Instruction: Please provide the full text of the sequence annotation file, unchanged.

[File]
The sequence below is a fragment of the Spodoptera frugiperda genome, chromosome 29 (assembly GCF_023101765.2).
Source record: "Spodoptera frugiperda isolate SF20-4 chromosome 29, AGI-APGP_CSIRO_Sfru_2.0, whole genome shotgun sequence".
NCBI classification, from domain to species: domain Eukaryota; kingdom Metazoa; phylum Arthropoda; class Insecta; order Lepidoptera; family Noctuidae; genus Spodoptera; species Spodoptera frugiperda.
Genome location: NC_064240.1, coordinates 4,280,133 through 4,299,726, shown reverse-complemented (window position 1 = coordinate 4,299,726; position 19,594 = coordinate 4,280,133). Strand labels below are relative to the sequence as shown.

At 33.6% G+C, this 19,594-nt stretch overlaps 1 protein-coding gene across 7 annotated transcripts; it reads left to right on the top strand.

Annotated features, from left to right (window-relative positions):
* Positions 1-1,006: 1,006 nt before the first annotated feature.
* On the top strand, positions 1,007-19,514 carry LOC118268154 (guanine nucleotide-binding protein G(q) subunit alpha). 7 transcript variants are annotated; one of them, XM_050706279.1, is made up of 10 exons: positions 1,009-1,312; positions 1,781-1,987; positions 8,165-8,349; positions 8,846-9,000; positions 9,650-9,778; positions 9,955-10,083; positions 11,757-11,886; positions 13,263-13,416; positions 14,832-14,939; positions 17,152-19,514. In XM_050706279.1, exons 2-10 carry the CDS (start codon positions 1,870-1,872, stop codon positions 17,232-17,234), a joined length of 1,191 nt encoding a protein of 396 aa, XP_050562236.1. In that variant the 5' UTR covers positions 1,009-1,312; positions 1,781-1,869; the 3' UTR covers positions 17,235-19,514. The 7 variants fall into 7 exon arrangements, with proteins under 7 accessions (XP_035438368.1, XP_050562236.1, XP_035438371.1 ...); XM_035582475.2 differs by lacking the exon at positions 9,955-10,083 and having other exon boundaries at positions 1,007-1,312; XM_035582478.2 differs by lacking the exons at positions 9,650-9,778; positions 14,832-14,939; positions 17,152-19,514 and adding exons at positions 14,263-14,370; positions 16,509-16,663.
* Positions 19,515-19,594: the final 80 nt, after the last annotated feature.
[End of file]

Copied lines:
The sequence below is a fragment of the Spodoptera frugiperda genome, chromosome 29 (assembly GCF_023101765.2).
Source record: "Spodoptera frugiperda isolate SF20-4 chromosome 29, AGI-APGP_CSIRO_Sfru_2.0, whole genome shotgun sequence".
NCBI classification, from domain to species: domain Eukaryota; kingdom Metazoa; phylum Arthropoda; class Insecta; order Lepidoptera; family Noctuidae; genus Spodoptera; species Spodoptera frugiperda.
Genome location: NC_064240.1, coordinates 4,280,133 through 4,299,726, shown reverse-complemented (window position 1 = coordinate 4,299,726; position 19,594 = coordinate 4,280,133). Strand labels below are relative to the sequence as shown.

At 33.6% G+C, this 19,594-nt stretch overlaps 1 protein-coding gene across 7 annotated transcripts; it reads left to right on the top strand.

Annotated features, from left to right (window-relative positions):
* Positions 1-1,006: 1,006 nt before the first annotated feature.
* On the top strand, positions 1,007-19,514 carry LOC118268154 (guanine nucleotide-binding protein G(q) subunit alpha). 7 transcript variants are annotated; one of them, XM_050706279.1, is made up of 10 exons: positions 1,009-1,312; positions 1,781-1,987; positions 8,165-8,349; positions 8,846-9,000; positions 9,650-9,778; positions 9,955-10,083; positions 11,757-11,886; positions 13,263-13,416; positions 14,832-14,939; positions 17,152-19,514. In XM_050706279.1, exons 2-10 carry the CDS (start codon positions 1,870-1,872, stop codon positions 17,232-17,234), a joined length of 1,191 nt encoding a protein of 396 aa, XP_050562236.1. In that variant the 5' UTR covers positions 1,009-1,312; positions 1,781-1,869; the 3' UTR covers positions 17,235-19,514. The 7 variants fall into 7 exon arrangements, with proteins under 7 accessions (XP_035438368.1, XP_050562236.1, XP_035438371.1 ...); XM_035582475.2 differs by lacking the exon at positions 9,955-10,083 and having other exon boundaries at positions 1,007-1,312; XM_035582478.2 differs by lacking the exons at positions 9,650-9,778; positions 14,832-14,939; positions 17,152-19,514 and adding exons at positions 14,263-14,370; positions 16,509-16,663.
* Positions 19,515-19,594: the final 80 nt, after the last annotated feature.